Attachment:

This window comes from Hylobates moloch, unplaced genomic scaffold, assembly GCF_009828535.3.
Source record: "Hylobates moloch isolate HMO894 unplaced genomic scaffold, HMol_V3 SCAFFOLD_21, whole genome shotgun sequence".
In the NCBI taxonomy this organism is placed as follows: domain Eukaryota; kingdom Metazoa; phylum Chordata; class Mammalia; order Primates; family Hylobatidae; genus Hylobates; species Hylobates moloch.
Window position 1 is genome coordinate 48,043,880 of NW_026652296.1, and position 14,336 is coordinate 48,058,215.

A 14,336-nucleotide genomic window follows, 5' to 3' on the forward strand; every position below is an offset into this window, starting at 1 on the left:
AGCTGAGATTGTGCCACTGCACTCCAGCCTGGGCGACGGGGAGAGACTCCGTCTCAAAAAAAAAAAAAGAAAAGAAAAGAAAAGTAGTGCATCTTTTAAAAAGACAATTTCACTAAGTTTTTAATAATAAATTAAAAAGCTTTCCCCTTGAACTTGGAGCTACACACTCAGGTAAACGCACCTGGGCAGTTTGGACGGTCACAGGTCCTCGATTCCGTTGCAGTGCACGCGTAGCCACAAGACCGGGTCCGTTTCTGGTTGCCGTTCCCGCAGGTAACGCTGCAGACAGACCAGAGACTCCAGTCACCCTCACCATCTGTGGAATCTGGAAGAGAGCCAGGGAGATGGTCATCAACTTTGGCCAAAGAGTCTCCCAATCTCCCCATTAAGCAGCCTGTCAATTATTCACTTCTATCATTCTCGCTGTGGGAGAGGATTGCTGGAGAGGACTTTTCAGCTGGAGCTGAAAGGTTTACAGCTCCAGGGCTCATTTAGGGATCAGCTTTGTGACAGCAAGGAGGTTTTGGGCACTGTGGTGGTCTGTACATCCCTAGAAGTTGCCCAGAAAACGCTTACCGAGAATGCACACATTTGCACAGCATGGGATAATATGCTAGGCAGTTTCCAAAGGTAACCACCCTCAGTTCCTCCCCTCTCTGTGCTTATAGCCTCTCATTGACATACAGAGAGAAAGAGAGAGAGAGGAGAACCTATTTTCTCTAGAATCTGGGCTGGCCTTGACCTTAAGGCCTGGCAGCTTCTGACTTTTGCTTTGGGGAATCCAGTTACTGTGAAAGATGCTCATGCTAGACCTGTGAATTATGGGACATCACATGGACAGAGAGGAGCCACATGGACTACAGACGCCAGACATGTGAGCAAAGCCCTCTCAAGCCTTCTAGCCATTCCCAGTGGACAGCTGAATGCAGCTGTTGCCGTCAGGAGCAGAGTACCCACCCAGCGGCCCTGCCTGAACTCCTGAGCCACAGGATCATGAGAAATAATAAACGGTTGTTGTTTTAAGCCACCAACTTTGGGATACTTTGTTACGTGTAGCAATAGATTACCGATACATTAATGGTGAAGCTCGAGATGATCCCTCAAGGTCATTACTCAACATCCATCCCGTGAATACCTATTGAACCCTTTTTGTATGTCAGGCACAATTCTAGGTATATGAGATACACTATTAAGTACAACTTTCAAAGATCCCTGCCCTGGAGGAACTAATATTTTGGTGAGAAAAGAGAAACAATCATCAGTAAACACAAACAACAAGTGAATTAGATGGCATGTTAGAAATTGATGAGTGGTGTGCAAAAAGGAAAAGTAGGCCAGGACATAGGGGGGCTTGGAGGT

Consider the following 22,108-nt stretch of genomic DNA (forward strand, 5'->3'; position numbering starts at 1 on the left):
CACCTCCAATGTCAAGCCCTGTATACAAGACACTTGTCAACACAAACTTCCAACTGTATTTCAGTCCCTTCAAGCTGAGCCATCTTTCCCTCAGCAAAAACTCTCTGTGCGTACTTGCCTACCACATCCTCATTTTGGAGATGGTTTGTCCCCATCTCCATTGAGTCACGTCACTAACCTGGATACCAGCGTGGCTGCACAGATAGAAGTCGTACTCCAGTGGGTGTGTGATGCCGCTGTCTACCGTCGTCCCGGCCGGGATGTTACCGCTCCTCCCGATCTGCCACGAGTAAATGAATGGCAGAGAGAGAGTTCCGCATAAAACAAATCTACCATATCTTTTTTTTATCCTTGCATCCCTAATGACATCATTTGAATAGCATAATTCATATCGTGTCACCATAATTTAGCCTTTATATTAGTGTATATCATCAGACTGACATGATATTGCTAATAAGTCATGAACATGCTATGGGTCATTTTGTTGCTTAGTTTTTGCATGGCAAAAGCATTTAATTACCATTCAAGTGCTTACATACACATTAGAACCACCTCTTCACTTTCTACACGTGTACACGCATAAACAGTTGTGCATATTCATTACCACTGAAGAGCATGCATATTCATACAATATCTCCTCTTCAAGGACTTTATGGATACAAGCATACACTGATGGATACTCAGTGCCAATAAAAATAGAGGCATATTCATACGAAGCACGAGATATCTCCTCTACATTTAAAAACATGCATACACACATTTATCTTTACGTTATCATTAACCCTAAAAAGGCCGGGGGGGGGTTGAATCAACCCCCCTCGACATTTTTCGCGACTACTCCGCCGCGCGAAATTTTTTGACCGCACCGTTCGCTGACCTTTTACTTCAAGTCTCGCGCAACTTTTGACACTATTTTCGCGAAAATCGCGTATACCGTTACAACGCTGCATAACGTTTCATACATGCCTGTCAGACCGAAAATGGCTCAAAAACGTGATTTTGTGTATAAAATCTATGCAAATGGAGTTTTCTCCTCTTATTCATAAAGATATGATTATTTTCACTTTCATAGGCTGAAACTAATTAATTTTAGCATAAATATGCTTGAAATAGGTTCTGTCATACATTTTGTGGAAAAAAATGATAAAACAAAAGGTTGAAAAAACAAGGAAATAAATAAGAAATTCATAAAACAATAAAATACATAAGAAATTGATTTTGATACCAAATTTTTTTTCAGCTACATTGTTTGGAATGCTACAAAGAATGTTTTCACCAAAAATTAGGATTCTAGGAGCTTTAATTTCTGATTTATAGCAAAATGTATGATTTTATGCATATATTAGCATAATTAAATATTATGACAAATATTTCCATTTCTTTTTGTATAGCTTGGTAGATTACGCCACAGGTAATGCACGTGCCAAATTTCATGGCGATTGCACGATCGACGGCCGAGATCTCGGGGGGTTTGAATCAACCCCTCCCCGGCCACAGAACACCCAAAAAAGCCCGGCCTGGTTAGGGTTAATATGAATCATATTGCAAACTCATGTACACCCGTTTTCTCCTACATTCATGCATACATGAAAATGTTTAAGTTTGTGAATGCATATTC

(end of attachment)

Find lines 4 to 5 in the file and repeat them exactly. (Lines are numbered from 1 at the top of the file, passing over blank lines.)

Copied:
Window position 1 is genome coordinate 48,043,880 of NW_026652296.1, and position 14,336 is coordinate 48,058,215.

A 14,336-nucleotide genomic window follows, 5' to 3' on the forward strand; every position below is an offset into this window, starting at 1 on the left: